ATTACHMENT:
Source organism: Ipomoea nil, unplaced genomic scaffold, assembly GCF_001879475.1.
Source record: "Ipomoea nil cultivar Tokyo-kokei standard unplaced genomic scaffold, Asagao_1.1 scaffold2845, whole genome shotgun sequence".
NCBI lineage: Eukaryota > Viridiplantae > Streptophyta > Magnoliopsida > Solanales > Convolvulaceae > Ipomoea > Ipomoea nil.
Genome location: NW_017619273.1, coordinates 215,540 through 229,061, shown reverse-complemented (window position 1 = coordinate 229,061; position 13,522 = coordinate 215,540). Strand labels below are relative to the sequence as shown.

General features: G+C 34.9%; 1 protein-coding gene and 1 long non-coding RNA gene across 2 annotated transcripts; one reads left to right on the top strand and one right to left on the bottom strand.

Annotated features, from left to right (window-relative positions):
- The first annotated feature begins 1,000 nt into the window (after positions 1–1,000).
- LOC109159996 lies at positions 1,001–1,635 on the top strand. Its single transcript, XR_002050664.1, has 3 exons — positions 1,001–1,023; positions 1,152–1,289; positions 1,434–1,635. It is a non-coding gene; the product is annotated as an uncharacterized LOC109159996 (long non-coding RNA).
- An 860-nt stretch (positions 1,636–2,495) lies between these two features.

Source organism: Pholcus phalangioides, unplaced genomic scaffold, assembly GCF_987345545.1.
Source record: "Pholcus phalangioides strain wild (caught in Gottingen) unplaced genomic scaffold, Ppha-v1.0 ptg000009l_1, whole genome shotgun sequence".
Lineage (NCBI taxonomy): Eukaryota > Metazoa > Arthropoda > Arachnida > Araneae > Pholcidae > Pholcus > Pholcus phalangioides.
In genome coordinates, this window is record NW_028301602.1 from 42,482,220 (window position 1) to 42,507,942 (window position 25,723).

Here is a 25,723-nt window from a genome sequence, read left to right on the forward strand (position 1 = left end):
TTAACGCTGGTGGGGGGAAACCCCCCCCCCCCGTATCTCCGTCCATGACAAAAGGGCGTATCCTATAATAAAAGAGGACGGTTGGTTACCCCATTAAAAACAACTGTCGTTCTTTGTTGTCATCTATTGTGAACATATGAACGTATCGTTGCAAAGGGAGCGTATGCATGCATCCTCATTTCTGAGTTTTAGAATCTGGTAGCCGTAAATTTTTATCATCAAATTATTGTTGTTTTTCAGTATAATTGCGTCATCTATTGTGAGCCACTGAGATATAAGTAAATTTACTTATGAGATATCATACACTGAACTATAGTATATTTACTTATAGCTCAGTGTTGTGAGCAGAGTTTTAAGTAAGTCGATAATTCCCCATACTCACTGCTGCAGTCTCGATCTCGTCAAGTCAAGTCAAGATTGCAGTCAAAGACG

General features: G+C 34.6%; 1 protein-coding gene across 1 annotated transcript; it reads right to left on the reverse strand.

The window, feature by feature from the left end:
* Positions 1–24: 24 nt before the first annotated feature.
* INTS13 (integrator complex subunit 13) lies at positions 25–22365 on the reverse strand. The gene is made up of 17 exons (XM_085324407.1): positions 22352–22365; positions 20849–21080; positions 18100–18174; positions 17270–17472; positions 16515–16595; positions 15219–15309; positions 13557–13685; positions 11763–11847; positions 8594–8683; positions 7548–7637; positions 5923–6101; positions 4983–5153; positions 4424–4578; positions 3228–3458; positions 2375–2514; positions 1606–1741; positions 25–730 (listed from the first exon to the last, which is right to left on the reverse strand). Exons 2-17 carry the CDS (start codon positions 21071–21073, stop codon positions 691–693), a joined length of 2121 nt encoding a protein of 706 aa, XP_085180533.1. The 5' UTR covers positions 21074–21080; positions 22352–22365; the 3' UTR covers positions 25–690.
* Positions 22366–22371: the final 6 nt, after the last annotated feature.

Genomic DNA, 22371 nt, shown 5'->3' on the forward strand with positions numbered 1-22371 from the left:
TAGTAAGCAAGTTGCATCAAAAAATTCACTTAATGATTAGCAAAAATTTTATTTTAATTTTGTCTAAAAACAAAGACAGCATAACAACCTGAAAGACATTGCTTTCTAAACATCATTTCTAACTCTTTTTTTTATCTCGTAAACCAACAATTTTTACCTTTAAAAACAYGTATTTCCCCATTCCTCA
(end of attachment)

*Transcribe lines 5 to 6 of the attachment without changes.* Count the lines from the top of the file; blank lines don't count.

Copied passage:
General features: G+C 34.9%; 1 protein-coding gene and 1 long non-coding RNA gene across 2 annotated transcripts; one reads left to right on the top strand and one right to left on the bottom strand.

Annotated features, from left to right (window-relative positions):